A history of hauntings at Fall City home: Valley woman “never alone” at house

Terry Sahm has countless ghost stories to share about her once-haunted Fall City property, on which seven people are buried. - Denise Miller / Snoqualmie Valley Record
Terry Sahm has countless ghost stories to share about her once-haunted Fall City property, on which seven people are buried.
— image credit: Denise Miller / Snoqualmie Valley Record

When Terry Sahm purchased her 143-year-old Fall City home, she was lucky to inherit dozens of historical artifacts: intricate antique furniture; a copy of the homesteading certificate for the property, issued by the office of President Benjamin Harrison; and photos and paintings of the home’s former inhabitants.

But something that wasn’t detailed in the real estate contract also came along with the house: the spirits of its one-time occupants.

From the time she bought it in 1994, Sahm sensed an unusual energy on the property, on which seven people, including Travis and Marilyn Everett, are buried.

The site now hosts a flower stand, coffee shop, and All Pets Go to Heaven pet spa, whose canine visitors seem to be aware of the ghosts that roam the property.

“The dogs will just stare at something, and it’s not something we see. They see entities in the house and on the grounds,” Sahm said.

Humans, too, have had their run-ins. Sahm said she has seen the spirits of former owners Travis and Marilyn Everett out of the corner of her eye.

“I was never alone in the house. I knew there were other people — if you will — around me, they just weren’t visible,” she said.

Right after she moved into the home in 2004, she was surprised to find both doors to one of the bathroom locked. She tried one with a key, but it still wouldn’t budge.

“It would feel like someone was on the other side of the door holding the knob,” she said.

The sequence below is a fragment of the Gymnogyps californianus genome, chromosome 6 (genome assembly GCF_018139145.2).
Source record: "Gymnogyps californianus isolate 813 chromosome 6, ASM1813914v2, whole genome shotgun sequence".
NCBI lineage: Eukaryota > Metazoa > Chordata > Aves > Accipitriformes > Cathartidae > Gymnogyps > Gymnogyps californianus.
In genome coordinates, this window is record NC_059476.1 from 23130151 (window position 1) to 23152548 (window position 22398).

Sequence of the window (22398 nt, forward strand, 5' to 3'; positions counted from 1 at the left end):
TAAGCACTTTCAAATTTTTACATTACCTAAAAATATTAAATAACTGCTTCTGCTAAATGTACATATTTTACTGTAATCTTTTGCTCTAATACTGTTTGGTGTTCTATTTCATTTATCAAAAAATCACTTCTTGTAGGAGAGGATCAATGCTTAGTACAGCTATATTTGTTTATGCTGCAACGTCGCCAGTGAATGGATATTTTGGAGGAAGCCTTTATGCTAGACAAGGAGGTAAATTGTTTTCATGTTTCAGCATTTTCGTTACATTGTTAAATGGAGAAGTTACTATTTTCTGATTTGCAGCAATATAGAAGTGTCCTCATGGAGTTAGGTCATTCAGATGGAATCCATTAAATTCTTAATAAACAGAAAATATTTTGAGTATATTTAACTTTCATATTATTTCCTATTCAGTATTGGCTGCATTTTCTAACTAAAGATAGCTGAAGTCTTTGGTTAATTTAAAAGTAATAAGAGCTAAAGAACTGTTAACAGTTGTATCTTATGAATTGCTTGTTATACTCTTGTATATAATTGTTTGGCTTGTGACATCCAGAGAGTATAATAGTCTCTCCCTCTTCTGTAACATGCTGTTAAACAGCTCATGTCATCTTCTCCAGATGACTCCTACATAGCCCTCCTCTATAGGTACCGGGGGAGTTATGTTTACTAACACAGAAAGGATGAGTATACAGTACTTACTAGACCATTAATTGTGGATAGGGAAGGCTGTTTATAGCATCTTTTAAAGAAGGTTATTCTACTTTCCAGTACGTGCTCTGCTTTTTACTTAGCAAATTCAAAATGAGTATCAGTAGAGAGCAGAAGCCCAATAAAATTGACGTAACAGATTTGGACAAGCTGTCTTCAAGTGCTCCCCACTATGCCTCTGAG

Sahm tried the door several more times over the course of three days, and, on the third day, it opened.

No locksmith had come to the rescue; Sahm theorizes that the spirit of Marilyn Everett, who had lived in the home her entire life and died in 1999, was hanging around.

“I think the missus had a little hissy fit and locked herself in the bathroom. She had to check me out for a while, then decided I was OK,” Sahm said.

Sweet tooth

Just before Halloween four years ago, Sahm left a big plastic pumpkin full of Chupa-Chup lollipops on the table in her kitchen nook. The next morning, she found half a dozen wrappers on the floor in the nook. Thinking some mice had gotten to the candy, she placed them on a high shelf where the rodents couldn’t get to them.

Nonetheless, the following morning, she awoke to find five more wrappers in the same place on the floor.

“I thought, wow, those mice are really smart,” Sahm said.

Not thinking much more about it, Sahm took the treats to the pet spa, a detached building, for her clients to enjoy.

The next day, however, she discovered still more wrappers by the kitchen table.

Sahm later found out that Marilyn was known for having a sweet tooth, and frequently visited Hawaii, where the Chupa Chups are very popular.

Marilyn “must have had them in the islands, so I think that when she saw them, she was just gorging herself on them,” Sahm said.

Tick-tock tricks

Just feet away from the kitchen nook table is a Kit-Cat Klock – one of those art deco novelty timepieces featuring a black cat with a pendular tail and eyes that move from left to right.

Over the course of a year and a half, Sahm often felt compelled to look at the clock while she was working in the kitchen. And when she did, its face and swinging tail would stop.

“It was almost as if a ghostly entity was stopping the clock, and then tapping me on the shoulder to say, ‘Look,’” she said.

Sahm’s interactions with the spirits have always been similarly playful.

“I never felt threatened. They’re very fun, happy people. They were very curious about what we were doing. But it was never malicious; it was never anything like blood dripping from the walls,” she said.

Still, after several years of passing Travis in the hallways, Sahm decided last winter that it was time for him, the last lingerer, to move on.

In January, she asked a psychic and meditation group to “cleanse” the property in two sessions.

When the group asked if there were any spirits present, Travis identified himself, Sahm said.

Asked why he was still there, he reportedly replied, “This is my house; this is where live.”

The group urged him to give up his haunt.

“They explained to him that he had passed on, and it was now time for him to go and do his other important work,” Sahm said.

It seems he was persuaded.

“Since then, there haven’t been any spirits. You just don’t have the same presence,” Sahm said.

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